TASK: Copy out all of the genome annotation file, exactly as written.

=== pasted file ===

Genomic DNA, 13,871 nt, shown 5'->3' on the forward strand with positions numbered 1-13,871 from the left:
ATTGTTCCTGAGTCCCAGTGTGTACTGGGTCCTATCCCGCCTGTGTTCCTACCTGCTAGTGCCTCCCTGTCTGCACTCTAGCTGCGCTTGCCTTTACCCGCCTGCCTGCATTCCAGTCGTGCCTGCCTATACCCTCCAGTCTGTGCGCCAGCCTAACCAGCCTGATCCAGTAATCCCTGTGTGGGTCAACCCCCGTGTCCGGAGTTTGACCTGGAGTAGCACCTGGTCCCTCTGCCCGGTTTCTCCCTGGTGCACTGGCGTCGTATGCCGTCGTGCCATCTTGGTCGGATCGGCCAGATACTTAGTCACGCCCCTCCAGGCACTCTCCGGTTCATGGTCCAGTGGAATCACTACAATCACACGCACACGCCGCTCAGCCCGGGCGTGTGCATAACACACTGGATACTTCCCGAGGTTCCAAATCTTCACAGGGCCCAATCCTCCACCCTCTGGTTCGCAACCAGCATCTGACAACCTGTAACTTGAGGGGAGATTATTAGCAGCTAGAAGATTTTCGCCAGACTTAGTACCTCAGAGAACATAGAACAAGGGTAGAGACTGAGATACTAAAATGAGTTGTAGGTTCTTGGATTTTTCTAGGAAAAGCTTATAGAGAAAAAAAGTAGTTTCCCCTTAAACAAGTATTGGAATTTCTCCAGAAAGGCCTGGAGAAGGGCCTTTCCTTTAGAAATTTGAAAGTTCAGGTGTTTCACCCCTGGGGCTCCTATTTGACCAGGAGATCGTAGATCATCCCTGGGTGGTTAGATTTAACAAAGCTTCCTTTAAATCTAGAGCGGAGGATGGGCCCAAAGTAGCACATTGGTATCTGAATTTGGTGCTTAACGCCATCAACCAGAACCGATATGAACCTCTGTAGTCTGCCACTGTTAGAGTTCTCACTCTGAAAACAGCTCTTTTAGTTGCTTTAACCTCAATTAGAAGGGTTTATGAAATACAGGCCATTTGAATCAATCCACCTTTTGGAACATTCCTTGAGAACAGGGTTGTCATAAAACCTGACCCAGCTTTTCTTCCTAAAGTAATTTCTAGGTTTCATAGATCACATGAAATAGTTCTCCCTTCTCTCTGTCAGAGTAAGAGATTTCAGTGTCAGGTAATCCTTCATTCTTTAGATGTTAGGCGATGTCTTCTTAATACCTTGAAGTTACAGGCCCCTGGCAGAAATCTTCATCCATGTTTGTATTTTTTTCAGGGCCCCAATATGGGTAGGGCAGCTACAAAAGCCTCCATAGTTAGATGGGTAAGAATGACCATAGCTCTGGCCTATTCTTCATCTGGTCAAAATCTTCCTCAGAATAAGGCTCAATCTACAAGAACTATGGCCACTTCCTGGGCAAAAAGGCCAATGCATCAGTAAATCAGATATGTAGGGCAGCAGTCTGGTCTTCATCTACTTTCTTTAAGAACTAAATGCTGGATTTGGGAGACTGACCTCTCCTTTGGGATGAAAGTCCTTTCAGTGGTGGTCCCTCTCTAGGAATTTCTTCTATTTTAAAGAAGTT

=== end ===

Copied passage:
Genomic DNA, 13,871 nt, shown 5'->3' on the forward strand with positions numbered 1-13,871 from the left:
ATTGTTCCTGAGTCCCAGTGTGTACTGGGTCCTATCCCGCCTGTGTTCCTACCTGCTAGTGCCTCCCTGTCTGCACTCTAGCTGCGCTTGCCTTTACCCGCCTGCCTGCATTCCAGTCGTGCCTGCCTATACCCTCCAGTCTGTGCGCCAGCCTAACCAGCCTGATCCAGTAATCCCTGTGTGGGTCAACCCCCGTGTCCGGAGTTTGACCTGGAGTAGCACCTGGTCCCTCTGCCCGGTTTCTCCCTGGTGCACTGGCGTCGTATGCCGTCGTGCCATCTTGGTCGGATCGGCCAGATACTTAGTCACGCCCCTCCAGGCACTCTCCGGTTCATGGTCCAGTGGAATCACTACAATCACACGCACACGCCGCTCAGCCCGGGCGTGTGCATAACACACTGGATACTTCCCGAGGTTCCAAATCTTCACAGGGCCCAATCCTCCACCCTCTGGTTCGCAACCAGCATCTGACAACCTGTAACTTGAGGGGAGATTATTAGCAGCTAGAAGATTTTCGCCAGACTTAGTACCTCAGAGAACATAGAACAAGGGTAGAGACTGAGATACTAAAATGAGTTGTAGGTTCTTGGATTTTTCTAGGAAAAGCTTATAGAGAAAAAAAGTAGTTTCCCCTTAAACAAGTATTGGAATTTCTCCAGAAAGGCCTGGAGAAGGGCCTTTCCTTTAGAAATTTGAAAGTTCAGGTGTTTCACCCCTGGGGCTCCTATTTGACCAGGAGATCGTAGATCATCCCTGGGTGGTTAGATTTAACAAAGCTTCCTTTAAATCTAGAGCGGAGGATGGGCCCAAAGTAGCACATTGGTATCTGAATTTGGTGCTTAACGCCATCAACCAGAACCGATATGAACCTCTGTAGTCTGCCACTGTTAGAGTTCTCACTCTGAAAACAGCTCTTTTAGTTGCTTTAACCTCAATTAGAAGGGTTTATGAAATACAGGCCATTTGAATCAATCCACCTTTTGGAACATTCCTTGAGAACAGGGTTGTCATAAAACCTGACCCAGCTTTTCTTCCTAAAGTAATTTCTAGGTTTCATAGATCACATGAAATAGTTCTCCCTTCTCTCTGTCAGAGTAAGAGATTTCAGTGTCAGGTAATCCTTCATTCTTTAGATGTTAGGCGATGTCTTCTTAATACCTTGAAGTTACAGGCCCCTGGCAGAAATCTTCATCCATGTTTGTATTTTTTTCAGGGCCCCAATATGGGTAGGGCAGCTACAAAAGCCTCCATAGTTAGATGGGTAAGAATGACCATAGCTCTGGCCTATTCTTCATCTGGTCAAAATCTTCCTCAGAATAAGGCTCAATCTACAAGAACTATGGCCACTTCCTGGGCAAAAAGGCCAATGCATCAGTAAATCAGATATGTAGGGCAGCAGTCTGGTCTTCATCTACTTTCTTTAAGAACTAAATGCTGGATTTGGGAGACTGACCTCTCCTTTGGGATGAAAGTCCTTTCAGTGGTGGTCCCTCTCTAGGAATTTCTTCTATTTTAAAGAAGTT